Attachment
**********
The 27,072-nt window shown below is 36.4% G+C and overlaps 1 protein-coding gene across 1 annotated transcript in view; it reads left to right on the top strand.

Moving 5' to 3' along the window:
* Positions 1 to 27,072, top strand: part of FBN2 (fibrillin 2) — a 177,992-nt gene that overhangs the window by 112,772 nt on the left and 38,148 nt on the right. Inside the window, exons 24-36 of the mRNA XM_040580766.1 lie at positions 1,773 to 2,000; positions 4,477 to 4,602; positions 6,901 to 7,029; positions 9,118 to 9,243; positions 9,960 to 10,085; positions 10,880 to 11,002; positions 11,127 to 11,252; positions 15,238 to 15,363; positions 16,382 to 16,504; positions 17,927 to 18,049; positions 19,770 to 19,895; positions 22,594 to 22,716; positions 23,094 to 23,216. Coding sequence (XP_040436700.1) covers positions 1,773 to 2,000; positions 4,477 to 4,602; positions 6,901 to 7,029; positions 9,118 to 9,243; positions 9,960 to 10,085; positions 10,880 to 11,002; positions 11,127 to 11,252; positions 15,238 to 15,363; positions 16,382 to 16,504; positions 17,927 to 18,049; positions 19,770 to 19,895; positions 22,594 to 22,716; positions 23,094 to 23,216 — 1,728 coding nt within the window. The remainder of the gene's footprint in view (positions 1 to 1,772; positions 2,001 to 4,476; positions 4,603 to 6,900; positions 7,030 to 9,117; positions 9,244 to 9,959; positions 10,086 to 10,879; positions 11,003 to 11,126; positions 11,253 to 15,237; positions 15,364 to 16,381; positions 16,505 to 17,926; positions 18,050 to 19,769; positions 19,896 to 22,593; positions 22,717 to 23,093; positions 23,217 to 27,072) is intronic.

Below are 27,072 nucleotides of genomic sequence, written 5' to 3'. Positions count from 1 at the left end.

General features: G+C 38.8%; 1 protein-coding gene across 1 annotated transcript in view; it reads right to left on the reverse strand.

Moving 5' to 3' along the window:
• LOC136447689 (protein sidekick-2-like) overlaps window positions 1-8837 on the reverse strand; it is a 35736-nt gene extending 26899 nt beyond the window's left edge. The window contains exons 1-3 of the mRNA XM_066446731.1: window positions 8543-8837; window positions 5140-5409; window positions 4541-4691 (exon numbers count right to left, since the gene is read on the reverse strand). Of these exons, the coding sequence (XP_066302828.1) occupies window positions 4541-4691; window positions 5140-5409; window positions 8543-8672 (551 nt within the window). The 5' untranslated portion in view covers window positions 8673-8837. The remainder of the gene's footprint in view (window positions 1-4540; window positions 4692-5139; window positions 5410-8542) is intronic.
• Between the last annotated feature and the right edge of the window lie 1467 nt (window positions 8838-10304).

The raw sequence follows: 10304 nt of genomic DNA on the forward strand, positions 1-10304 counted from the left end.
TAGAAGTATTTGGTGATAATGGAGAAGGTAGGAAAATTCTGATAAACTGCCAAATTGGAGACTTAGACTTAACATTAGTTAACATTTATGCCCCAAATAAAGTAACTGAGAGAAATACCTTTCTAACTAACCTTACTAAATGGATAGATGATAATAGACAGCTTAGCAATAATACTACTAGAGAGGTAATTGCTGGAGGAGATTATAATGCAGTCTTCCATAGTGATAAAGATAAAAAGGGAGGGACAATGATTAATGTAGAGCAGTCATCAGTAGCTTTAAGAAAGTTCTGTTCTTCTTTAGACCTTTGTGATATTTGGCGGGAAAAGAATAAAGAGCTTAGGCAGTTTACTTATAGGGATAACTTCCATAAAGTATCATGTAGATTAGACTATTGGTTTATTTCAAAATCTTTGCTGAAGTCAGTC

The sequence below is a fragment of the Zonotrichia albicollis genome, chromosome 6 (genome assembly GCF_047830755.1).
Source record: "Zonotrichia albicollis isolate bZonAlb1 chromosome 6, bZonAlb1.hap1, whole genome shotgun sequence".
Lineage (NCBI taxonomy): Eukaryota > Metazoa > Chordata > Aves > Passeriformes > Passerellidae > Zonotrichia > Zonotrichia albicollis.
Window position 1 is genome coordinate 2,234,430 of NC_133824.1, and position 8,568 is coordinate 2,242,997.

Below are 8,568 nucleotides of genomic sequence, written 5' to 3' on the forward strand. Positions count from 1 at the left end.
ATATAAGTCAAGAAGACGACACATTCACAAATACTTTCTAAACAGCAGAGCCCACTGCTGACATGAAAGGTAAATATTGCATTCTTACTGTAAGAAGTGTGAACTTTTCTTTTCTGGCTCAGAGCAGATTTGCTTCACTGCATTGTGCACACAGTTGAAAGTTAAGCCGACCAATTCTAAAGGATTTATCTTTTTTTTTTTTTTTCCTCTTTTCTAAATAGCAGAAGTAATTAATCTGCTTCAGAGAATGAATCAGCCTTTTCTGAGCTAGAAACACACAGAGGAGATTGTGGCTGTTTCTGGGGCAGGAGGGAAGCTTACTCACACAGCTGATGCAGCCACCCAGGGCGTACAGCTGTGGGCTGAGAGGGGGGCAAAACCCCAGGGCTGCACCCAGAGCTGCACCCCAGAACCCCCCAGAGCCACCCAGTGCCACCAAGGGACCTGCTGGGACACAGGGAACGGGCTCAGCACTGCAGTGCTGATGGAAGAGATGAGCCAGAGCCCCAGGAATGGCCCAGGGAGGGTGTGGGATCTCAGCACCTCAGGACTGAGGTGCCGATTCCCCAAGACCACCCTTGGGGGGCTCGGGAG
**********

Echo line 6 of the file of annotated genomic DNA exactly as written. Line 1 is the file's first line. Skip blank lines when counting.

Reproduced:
Moving 5' to 3' along the window: